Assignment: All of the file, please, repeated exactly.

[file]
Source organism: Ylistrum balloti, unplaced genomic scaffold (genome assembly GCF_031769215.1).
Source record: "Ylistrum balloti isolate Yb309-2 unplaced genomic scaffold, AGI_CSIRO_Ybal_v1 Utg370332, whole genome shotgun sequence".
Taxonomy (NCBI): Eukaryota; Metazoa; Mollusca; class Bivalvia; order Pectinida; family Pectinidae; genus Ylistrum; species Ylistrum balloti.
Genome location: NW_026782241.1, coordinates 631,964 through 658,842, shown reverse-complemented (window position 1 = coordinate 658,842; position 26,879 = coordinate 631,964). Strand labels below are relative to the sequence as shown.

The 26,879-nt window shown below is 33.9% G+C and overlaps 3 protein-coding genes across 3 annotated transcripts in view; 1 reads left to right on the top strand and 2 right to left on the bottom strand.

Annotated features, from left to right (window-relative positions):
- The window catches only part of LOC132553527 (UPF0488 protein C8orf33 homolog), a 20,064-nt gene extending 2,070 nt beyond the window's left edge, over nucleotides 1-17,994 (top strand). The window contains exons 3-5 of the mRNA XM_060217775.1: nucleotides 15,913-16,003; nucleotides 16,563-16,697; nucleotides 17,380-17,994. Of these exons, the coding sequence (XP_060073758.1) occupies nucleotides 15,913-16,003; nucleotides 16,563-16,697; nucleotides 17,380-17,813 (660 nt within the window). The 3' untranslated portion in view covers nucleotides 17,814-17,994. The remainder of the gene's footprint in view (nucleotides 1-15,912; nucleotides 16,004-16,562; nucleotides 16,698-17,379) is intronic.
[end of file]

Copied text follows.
Source organism: Ylistrum balloti, unplaced genomic scaffold (genome assembly GCF_031769215.1).
Source record: "Ylistrum balloti isolate Yb309-2 unplaced genomic scaffold, AGI_CSIRO_Ybal_v1 Utg370332, whole genome shotgun sequence".
Taxonomy (NCBI): Eukaryota; Metazoa; Mollusca; class Bivalvia; order Pectinida; family Pectinidae; genus Ylistrum; species Ylistrum balloti.
Genome location: NW_026782241.1, coordinates 631,964 through 658,842, shown reverse-complemented (window position 1 = coordinate 658,842; position 26,879 = coordinate 631,964). Strand labels below are relative to the sequence as shown.

The 26,879-nt window shown below is 33.9% G+C and overlaps 3 protein-coding genes across 3 annotated transcripts in view; 1 reads left to right on the top strand and 2 right to left on the bottom strand.

Annotated features, from left to right (window-relative positions):
- The window catches only part of LOC132553527 (UPF0488 protein C8orf33 homolog), a 20,064-nt gene extending 2,070 nt beyond the window's left edge, over nucleotides 1-17,994 (top strand). The window contains exons 3-5 of the mRNA XM_060217775.1: nucleotides 15,913-16,003; nucleotides 16,563-16,697; nucleotides 17,380-17,994. Of these exons, the coding sequence (XP_060073758.1) occupies nucleotides 15,913-16,003; nucleotides 16,563-16,697; nucleotides 17,380-17,813 (660 nt within the window). The 3' untranslated portion in view covers nucleotides 17,814-17,994. The remainder of the gene's footprint in view (nucleotides 1-15,912; nucleotides 16,004-16,562; nucleotides 16,698-17,379) is intronic.